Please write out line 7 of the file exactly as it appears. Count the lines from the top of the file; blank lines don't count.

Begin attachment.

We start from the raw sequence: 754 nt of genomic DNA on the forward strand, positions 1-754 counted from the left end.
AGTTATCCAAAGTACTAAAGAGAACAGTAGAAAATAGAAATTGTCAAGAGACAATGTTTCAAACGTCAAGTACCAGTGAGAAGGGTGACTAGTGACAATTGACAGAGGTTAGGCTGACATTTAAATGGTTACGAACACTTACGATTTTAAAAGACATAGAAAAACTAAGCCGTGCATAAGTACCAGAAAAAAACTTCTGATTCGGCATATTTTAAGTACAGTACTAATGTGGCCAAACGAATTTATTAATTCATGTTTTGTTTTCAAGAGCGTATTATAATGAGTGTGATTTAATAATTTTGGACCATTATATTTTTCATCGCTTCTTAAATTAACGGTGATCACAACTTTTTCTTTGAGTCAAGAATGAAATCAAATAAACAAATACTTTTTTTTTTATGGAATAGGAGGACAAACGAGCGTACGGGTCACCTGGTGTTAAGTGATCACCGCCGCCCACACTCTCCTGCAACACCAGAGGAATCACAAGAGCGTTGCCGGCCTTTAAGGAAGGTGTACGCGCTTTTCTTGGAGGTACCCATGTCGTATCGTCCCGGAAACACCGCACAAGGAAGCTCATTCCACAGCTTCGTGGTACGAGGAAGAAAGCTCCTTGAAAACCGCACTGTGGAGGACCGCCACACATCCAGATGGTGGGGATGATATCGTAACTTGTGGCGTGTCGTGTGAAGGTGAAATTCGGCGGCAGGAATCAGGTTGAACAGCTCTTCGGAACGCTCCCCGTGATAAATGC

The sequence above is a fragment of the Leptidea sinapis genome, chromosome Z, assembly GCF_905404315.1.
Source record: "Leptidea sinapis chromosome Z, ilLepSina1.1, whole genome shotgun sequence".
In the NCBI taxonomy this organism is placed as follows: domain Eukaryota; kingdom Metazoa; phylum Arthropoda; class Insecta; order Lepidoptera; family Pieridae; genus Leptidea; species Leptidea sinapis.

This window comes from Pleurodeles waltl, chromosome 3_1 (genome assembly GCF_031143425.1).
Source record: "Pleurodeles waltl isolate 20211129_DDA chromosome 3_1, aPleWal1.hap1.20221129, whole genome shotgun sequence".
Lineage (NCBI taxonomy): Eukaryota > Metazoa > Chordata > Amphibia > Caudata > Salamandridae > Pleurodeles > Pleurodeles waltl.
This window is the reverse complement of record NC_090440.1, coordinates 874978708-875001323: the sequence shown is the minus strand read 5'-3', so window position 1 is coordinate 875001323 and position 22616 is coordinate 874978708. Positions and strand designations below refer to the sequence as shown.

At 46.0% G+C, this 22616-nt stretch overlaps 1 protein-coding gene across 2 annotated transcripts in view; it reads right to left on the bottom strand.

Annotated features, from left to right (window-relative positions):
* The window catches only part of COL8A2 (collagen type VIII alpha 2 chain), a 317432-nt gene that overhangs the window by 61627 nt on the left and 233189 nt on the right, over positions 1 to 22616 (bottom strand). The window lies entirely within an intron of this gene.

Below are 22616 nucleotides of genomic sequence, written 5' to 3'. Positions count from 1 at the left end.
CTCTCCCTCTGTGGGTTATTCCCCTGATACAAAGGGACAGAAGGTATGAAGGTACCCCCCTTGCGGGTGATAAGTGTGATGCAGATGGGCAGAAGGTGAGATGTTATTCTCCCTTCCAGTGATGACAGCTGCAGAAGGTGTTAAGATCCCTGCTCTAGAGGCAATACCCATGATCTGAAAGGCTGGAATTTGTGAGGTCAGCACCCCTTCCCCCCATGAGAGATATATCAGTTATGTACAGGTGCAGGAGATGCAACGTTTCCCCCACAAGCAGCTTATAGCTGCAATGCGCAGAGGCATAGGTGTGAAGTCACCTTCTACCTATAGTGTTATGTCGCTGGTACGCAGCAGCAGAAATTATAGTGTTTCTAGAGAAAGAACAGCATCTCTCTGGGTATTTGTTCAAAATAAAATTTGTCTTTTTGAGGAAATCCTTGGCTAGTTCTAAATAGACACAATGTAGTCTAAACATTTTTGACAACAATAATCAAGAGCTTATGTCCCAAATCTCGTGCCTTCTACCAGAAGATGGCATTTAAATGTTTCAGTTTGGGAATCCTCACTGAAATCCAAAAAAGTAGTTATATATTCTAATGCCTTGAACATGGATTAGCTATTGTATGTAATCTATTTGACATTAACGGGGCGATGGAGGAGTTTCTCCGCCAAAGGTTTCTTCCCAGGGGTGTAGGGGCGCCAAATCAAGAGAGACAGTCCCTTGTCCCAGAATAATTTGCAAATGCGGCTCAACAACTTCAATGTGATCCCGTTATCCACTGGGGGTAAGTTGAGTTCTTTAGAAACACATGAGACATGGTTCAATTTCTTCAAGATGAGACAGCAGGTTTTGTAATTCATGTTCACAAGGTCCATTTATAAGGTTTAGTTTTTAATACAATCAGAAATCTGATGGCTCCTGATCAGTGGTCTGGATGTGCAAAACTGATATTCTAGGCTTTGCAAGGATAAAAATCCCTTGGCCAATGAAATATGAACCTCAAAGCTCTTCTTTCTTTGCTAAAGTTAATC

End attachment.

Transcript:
Source record: "Pleurodeles waltl isolate 20211129_DDA chromosome 3_1, aPleWal1.hap1.20221129, whole genome shotgun sequence".